Actually, the gift card was HUGE. Generous, by anyone’s standards. A (totally undeserved) reward from the other members of last fall’s Writing Center pilot program. We snickeringly referred to ourselves as the Fundamentals for Universal Communicable Knowledge and just barely managed to keep that out of our final report. We had vision and we had fun.
A gift card?! Wow. Just wow. Careening through What The Book? like a hog on ice was a thing of joy forever. Thanks, Team [Acronym]! Here’s how I spent your hard-earned money:
1. Unbroken – Laura Hillenbrand. I loved Seabiscuit, and I know I’ll feel the same about her latest offering.
2. Cake Wrecks – Jen Yates. I got this one for the Foodie Challenge. My choice is my old friend Vicki Cheatwood’s fault; she got me addicted to the website.
3. Easy Livin’ Microwave Cooking – Karen Kangas Dwyer. Another for the Foodie Challenge and a chance to prove that I can turn out meals that make people gasp (in the preferred way) without breaking down and buying an oven.
4. Happy Birthday Or Whatever: Track Suits, Kim Chee And Other Family Disasters – Annie Choi. I wonder if she pronounces her name Choy, like it’s spelled or Chae, like my students do. Anyway, a humorous memoir about her Korean-American family.
5. The Grifters – Jim Thompson. Oooooh my favorite noir guy. I saw this movie several years ago and liked it.
6. A Hell of a Woman – Jim Thompson. Can’t go wrong here. This was originally published in 1954, when Thompson was on fire.
7. The Boys of Summer – Roger Kahn. Kahn grew up “in shouting distance of Ebbets Field” during the 1930s and 40s, then for a couple of years in the 1950s, he covered the Brooklyn Dodgers as a young sportswriter. For my baseball shelf.
8. The Rookie – Jim Morris. AKA The Oldest Rookie. Jim Morris was in the minors for a while, then gave it up for coaching high school baseball. At age 35, he got another incredible chance to be in The Show. A true story and a movie by Disney starring Dennis Quaid. Also for my baseball shelf.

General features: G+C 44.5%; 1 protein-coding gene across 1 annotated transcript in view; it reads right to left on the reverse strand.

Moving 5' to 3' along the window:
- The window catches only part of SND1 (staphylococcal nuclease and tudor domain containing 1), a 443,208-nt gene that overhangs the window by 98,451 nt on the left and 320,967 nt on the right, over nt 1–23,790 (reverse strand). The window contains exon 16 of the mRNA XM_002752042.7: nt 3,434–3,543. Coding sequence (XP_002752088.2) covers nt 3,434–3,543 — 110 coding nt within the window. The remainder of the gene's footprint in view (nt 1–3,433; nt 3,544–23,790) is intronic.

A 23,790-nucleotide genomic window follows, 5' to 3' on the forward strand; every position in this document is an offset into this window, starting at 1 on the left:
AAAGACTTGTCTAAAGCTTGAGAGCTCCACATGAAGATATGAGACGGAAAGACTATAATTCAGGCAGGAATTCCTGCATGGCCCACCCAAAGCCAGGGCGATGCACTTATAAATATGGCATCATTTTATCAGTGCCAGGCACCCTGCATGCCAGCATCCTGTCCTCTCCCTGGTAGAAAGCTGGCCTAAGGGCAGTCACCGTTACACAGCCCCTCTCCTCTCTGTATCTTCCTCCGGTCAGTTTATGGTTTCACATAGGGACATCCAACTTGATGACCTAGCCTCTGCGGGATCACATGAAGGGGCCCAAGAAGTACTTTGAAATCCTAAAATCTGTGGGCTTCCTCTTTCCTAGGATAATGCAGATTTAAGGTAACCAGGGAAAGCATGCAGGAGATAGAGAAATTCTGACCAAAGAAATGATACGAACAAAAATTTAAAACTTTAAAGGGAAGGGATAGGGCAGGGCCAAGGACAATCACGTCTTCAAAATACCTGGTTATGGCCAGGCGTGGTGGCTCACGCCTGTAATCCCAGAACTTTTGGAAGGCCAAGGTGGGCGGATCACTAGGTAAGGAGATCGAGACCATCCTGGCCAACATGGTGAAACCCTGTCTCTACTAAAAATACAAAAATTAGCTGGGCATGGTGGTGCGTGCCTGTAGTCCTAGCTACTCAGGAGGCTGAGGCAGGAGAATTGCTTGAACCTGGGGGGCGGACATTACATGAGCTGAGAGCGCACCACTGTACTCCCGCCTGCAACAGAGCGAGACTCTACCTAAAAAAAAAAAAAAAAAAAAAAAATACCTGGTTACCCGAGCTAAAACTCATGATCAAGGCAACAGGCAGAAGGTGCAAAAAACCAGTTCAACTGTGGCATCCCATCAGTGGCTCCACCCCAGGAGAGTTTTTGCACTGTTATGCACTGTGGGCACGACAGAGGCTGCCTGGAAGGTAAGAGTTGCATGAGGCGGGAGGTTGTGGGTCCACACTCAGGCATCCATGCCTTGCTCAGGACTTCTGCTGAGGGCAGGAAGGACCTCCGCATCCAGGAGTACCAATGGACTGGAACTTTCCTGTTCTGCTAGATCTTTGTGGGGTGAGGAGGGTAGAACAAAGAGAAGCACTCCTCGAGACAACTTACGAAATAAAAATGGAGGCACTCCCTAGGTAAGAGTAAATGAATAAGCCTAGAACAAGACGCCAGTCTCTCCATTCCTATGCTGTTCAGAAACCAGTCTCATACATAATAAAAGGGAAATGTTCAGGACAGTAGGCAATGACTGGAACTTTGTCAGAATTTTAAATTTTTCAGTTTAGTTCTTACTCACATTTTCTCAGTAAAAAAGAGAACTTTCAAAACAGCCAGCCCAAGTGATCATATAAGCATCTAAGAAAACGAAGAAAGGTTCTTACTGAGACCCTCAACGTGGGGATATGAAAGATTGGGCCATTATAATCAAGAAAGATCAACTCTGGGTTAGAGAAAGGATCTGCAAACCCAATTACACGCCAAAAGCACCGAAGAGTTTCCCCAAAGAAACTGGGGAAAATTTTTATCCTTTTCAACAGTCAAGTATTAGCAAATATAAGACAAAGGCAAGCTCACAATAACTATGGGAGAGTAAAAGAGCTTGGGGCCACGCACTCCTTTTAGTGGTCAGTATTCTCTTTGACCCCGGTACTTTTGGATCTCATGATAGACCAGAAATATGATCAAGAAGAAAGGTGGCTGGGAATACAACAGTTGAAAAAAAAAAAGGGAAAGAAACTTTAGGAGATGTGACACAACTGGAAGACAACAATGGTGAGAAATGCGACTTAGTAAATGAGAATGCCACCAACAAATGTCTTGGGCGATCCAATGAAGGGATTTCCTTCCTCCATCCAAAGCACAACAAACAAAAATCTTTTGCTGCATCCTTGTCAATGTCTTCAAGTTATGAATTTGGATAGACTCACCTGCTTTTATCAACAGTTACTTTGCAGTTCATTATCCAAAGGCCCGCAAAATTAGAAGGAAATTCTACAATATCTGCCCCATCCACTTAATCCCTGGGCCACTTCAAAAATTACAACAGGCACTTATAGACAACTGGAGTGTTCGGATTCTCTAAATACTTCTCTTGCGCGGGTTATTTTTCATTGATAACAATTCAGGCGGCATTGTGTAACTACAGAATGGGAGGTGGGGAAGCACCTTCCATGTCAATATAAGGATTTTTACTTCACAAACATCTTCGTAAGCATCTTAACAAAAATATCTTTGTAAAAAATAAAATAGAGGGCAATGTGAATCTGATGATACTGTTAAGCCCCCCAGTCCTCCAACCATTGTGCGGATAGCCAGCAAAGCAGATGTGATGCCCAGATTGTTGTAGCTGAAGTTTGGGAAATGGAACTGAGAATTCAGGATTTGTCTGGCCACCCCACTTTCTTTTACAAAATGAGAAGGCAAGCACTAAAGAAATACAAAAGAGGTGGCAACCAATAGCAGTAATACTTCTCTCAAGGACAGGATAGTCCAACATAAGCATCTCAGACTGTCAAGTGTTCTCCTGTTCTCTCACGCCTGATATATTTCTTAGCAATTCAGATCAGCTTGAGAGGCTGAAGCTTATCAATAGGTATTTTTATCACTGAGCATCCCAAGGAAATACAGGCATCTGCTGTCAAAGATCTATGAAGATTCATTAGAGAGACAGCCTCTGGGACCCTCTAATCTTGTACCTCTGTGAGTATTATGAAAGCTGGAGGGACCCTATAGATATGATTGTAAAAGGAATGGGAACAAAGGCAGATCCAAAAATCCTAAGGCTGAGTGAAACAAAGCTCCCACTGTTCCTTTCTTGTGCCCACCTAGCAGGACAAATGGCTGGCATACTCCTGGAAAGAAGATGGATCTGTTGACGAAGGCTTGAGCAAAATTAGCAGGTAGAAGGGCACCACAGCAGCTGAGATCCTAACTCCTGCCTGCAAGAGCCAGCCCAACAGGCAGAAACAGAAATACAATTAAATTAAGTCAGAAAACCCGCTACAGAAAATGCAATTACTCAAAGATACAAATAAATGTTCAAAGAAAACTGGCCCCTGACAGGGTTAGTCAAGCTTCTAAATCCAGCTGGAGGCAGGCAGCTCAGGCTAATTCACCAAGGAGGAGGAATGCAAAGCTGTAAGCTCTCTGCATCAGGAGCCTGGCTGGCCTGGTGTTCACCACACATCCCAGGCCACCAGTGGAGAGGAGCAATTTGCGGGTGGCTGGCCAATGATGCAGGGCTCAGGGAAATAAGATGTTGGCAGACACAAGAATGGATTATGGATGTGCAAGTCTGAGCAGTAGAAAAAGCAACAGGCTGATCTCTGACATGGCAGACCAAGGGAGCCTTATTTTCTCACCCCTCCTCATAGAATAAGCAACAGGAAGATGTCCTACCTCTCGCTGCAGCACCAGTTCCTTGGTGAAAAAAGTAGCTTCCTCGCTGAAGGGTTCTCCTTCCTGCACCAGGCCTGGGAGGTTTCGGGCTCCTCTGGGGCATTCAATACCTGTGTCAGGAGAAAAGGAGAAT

9. The Inner Circle – T.C. Boyle. This time, Boyle takes on sex studies pioneer Alfred Kinsey. After having such an enjoyable time with The Women, I can hardly wait.
10. The Spirit Catches You and You Fall Down – Anne Fadiman. I will always love Anne Fadiman (read that last phrase while hearing in your mind’s ear a complete string section backing Whitney Houston’s vocals) because of Ex Libris, her quirky memoir about being a book lover. In this nonfiction work, Fadiman looks at a terrible culture collision between a Hmong family who has a daughter with epilepsy and American doctors at a small hospital in California.
11. The Road Past Altamont – Gabrielle Roy. Yay! I discovered another Canadian author! Take me to Tim Horton’s and set me up with a double-double.
12. From Here To Eternity – James Jones. Time for another World War II novel. This is my first outing with James Jones, although I’ve seen the movie version two or three times. I’m imagining that the book will be sort of like Norman Mailer’s The Naked and the Dead. This beat-up mass market paperback edition with that divine aged-book smell clocks in at 955 pages.